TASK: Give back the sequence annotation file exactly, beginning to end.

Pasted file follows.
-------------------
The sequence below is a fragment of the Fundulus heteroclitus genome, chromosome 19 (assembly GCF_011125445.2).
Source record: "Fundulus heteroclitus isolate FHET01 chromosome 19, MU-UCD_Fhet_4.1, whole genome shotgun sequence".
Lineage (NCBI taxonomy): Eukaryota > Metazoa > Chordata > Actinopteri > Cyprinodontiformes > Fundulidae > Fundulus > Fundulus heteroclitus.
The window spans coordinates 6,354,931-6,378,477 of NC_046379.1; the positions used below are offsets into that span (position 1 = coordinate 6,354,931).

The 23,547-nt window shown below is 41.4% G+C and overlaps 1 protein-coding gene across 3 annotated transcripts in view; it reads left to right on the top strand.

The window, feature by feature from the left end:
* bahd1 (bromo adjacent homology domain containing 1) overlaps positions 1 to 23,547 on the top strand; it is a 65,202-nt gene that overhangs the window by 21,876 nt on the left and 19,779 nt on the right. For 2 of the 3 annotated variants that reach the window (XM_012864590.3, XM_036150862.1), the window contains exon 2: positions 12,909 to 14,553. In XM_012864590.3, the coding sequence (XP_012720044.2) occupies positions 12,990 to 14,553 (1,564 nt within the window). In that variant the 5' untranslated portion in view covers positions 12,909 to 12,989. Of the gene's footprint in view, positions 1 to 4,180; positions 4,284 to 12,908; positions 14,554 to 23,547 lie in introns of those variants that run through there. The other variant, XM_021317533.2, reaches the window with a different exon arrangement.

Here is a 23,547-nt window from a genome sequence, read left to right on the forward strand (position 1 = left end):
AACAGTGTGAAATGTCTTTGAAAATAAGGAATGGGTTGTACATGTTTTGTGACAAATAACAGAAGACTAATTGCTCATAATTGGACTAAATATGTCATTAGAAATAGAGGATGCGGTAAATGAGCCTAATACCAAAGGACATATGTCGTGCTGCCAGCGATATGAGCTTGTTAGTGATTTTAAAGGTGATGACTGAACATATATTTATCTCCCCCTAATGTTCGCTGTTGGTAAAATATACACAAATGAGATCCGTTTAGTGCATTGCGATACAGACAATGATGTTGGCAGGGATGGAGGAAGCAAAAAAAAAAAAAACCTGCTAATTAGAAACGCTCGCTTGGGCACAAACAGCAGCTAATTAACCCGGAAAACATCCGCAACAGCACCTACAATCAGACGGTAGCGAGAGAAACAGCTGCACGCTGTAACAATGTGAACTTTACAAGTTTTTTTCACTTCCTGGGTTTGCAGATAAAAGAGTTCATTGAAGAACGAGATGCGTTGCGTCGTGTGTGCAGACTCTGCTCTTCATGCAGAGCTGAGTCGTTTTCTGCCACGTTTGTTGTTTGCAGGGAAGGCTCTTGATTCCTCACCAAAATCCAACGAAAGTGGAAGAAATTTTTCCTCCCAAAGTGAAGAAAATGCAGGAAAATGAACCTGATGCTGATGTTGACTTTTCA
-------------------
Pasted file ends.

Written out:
The sequence below is a fragment of the Fundulus heteroclitus genome, chromosome 19 (assembly GCF_011125445.2).
Source record: "Fundulus heteroclitus isolate FHET01 chromosome 19, MU-UCD_Fhet_4.1, whole genome shotgun sequence".
Lineage (NCBI taxonomy): Eukaryota > Metazoa > Chordata > Actinopteri > Cyprinodontiformes > Fundulidae > Fundulus > Fundulus heteroclitus.
The window spans coordinates 6,354,931-6,378,477 of NC_046379.1; the positions used below are offsets into that span (position 1 = coordinate 6,354,931).

The 23,547-nt window shown below is 41.4% G+C and overlaps 1 protein-coding gene across 3 annotated transcripts in view; it reads left to right on the top strand.

The window, feature by feature from the left end:
* bahd1 (bromo adjacent homology domain containing 1) overlaps positions 1 to 23,547 on the top strand; it is a 65,202-nt gene that overhangs the window by 21,876 nt on the left and 19,779 nt on the right. For 2 of the 3 annotated variants that reach the window (XM_012864590.3, XM_036150862.1), the window contains exon 2: positions 12,909 to 14,553. In XM_012864590.3, the coding sequence (XP_012720044.2) occupies positions 12,990 to 14,553 (1,564 nt within the window). In that variant the 5' untranslated portion in view covers positions 12,909 to 12,989. Of the gene's footprint in view, positions 1 to 4,180; positions 4,284 to 12,908; positions 14,554 to 23,547 lie in introns of those variants that run through there. The other variant, XM_021317533.2, reaches the window with a different exon arrangement.

Here is a 23,547-nt window from a genome sequence, read left to right on the forward strand (position 1 = left end):
AACAGTGTGAAATGTCTTTGAAAATAAGGAATGGGTTGTACATGTTTTGTGACAAATAACAGAAGACTAATTGCTCATAATTGGACTAAATATGTCATTAGAAATAGAGGATGCGGTAAATGAGCCTAATACCAAAGGACATATGTCGTGCTGCCAGCGATATGAGCTTGTTAGTGATTTTAAAGGTGATGACTGAACATATATTTATCTCCCCCTAATGTTCGCTGTTGGTAAAATATACACAAATGAGATCCGTTTAGTGCATTGCGATACAGACAATGATGTTGGCAGGGATGGAGGAAGCAAAAAAAAAAAAAACCTGCTAATTAGAAACGCTCGCTTGGGCACAAACAGCAGCTAATTAACCCGGAAAACATCCGCAACAGCACCTACAATCAGACGGTAGCGAGAGAAACAGCTGCACGCTGTAACAATGTGAACTTTACAAGTTTTTTTCACTTCCTGGGTTTGCAGATAAAAGAGTTCATTGAAGAACGAGATGCGTTGCGTCGTGTGTGCAGACTCTGCTCTTCATGCAGAGCTGAGTCGTTTTCTGCCACGTTTGTTGTTTGCAGGGAAGGCTCTTGATTCCTCACCAAAATCCAACGAAAGTGGAAGAAATTTTTCCTCCCAAAGTGAAGAAAATGCAGGAAAATGAACCTGATGCTGATGTTGACTTTTCA